Prime Minister David Cameron was at the Confederation of British Industry’s (CBI’s) annual conference on Monday to deliver one simple message: the UK is OK. Unfortunately, his platform is losing him friends and alienating business.
In his opening remarks, CBI president Sir Mike Rake outlined the three issues most concerning his members in the run-up to next year’s general election.
First, the UK’s membership of a reformed European Union is overwhelmingly in our national interest. Eight out of 10 CBI members, large and small, would vote to stay in the EU in a referendum.
Second, 63% of CBI members say that immigration has been beneficial to their businesses; only 1% say it has been negative. The economic evidence shows that immigration is of net benefit.
Finally, falling real wages — a price worth paying to preserve jobs during and after the recession — cannot go on for much longer.
Taken together these points form something of a business manifesto for the major political parties to compete to meet. Yet on all of those three points, the Conservative Party is moving in the opposite direction.
Cameron’s speech seemed to ignore all of the demands of a traditionally Tory-friendly business community. Right now, there is increased concern over the possibility of losing access to European markets — due to Cameron’s pledge to hold a referendum on EU membership in the next parliament — as well as losing access to skilled migrants because of populist immigration controls.
The Prime Minister stressed the need “to do more to control immigration, both outside the European Union and inside the European Union”, despite European leaders warning that tighter immigration controls would risk the UK’s membership of the economic bloc. Moreover, he claimed that the EU referendum wouldn’t harm the country’s nascent economic recovery.
On the plight of British workers, Cameron’s barbs also appeared to miss their mark. He took the opportunity to take a swipe at those who claimed that the policies of his government had left people worse off:
“Those who thought the robots would take all the jobs have been proven wrong. Those who thought that the private sector wouldn’t be able to offset cuts in the public sector have been proven wrong.”
Yet this “job well done” narrative grated against the general theme of what needs to be done to fix the country’s low wage growth economy. If the Conservatives were looking to win over business leaders with a well-targeted speech, this wasn’t it.
The CBI’s message was clear that business leaders are concerned about Tory policy on Europe and the impact of falling real wages. After all, it is their members that see economic uncertainty and falling wages impact their profit margins and, ultimately, put a drag on broader activity.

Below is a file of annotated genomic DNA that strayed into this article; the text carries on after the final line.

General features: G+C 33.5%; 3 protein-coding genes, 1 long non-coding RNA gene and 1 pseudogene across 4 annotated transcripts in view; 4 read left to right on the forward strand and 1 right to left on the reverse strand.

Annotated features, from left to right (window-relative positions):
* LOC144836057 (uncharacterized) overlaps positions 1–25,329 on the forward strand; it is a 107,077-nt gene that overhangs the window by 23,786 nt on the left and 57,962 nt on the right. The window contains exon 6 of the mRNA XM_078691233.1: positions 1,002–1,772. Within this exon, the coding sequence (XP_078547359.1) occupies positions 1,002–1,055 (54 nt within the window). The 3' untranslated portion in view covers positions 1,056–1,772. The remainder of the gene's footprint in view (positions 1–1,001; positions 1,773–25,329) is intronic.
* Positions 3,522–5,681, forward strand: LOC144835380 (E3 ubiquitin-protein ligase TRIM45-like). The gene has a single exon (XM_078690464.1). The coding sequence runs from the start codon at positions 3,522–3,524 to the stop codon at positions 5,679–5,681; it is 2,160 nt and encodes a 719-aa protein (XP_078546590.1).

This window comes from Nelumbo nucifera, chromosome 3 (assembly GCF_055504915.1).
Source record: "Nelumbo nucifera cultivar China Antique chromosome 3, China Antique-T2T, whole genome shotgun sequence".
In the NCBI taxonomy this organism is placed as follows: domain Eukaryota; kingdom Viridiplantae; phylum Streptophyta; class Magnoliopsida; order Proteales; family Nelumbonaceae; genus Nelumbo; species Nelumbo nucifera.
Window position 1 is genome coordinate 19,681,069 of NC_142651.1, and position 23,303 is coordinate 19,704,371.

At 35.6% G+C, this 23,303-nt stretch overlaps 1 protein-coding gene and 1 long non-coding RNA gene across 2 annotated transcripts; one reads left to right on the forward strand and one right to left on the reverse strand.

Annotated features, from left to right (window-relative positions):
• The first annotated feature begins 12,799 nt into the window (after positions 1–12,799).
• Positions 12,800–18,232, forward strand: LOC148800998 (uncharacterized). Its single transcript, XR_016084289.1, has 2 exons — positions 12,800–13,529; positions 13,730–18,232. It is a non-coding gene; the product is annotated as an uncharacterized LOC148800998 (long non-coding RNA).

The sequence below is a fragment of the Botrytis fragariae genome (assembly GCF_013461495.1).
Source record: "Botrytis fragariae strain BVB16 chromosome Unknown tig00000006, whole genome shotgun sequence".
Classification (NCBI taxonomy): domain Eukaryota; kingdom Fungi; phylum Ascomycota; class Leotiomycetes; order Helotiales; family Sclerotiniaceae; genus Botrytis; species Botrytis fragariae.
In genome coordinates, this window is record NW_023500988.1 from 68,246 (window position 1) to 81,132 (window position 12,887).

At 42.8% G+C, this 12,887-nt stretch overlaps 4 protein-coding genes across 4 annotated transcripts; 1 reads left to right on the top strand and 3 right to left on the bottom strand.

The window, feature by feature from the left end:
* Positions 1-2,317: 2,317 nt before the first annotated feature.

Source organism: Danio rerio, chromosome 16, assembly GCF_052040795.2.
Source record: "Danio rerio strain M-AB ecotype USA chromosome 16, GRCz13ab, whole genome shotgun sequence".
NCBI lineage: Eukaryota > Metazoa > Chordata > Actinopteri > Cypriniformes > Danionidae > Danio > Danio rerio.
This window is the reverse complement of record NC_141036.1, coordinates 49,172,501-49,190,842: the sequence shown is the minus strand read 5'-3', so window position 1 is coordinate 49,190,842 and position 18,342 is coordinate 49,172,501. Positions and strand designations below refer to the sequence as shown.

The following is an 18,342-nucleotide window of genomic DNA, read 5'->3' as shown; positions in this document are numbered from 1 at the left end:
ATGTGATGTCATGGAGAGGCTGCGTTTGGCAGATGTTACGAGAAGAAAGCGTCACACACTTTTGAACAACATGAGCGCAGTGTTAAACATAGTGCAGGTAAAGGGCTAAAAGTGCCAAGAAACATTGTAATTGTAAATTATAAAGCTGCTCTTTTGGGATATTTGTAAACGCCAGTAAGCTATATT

In response, Labour leader Ed Miliband said that an EU exit would be “a betrayal of our national interest and a clear and present danger to businesses”. He called the UK’s economic rally a “payless recovery” warning that “millions of people believe that this country is not working for them”.
Even Deputy Prime Minister Nick Clegg, leader of the Liberal Democrats and Cameron’s coalition partner, took the opportunity to turn the knife:
“If we can’t stand tall in Berlin, Paris, Brussels, how on earth can we stand tall in Washington or Beijing?”
The overriding message is that Britain is in the process of recovering from its economic ailments but it is far from healthy yet. The CBI are advising giving the patient a dose of tax cuts for low-paid families and a reduction in childcare costs to treat the symptoms, alongside long-term treatment of investment in building workforce skills in order to improve competitiveness and productivity.
Although there was a pointed question asked about his support for a return of the 50 pence higher rate of income tax and his support for a mansion tax, Labour’s “cost of living crisis” narrative was clearly much closer to the CBI’s diagnosis. The Tories, meanwhile, may as well have been prescribing a course of leeches to cure a headache.
Given that the Tories traditionally view themselves as the party of business and enterprise signs that they may have positioned themselves on the wrong side of major issues will be a significant cause for concern in the lead up to the general election. Memories of 1997, where Labour took the enterprise vote from under their noses on the way to a landslide victory, will be fresh in Conservative Party strategists’ minds.
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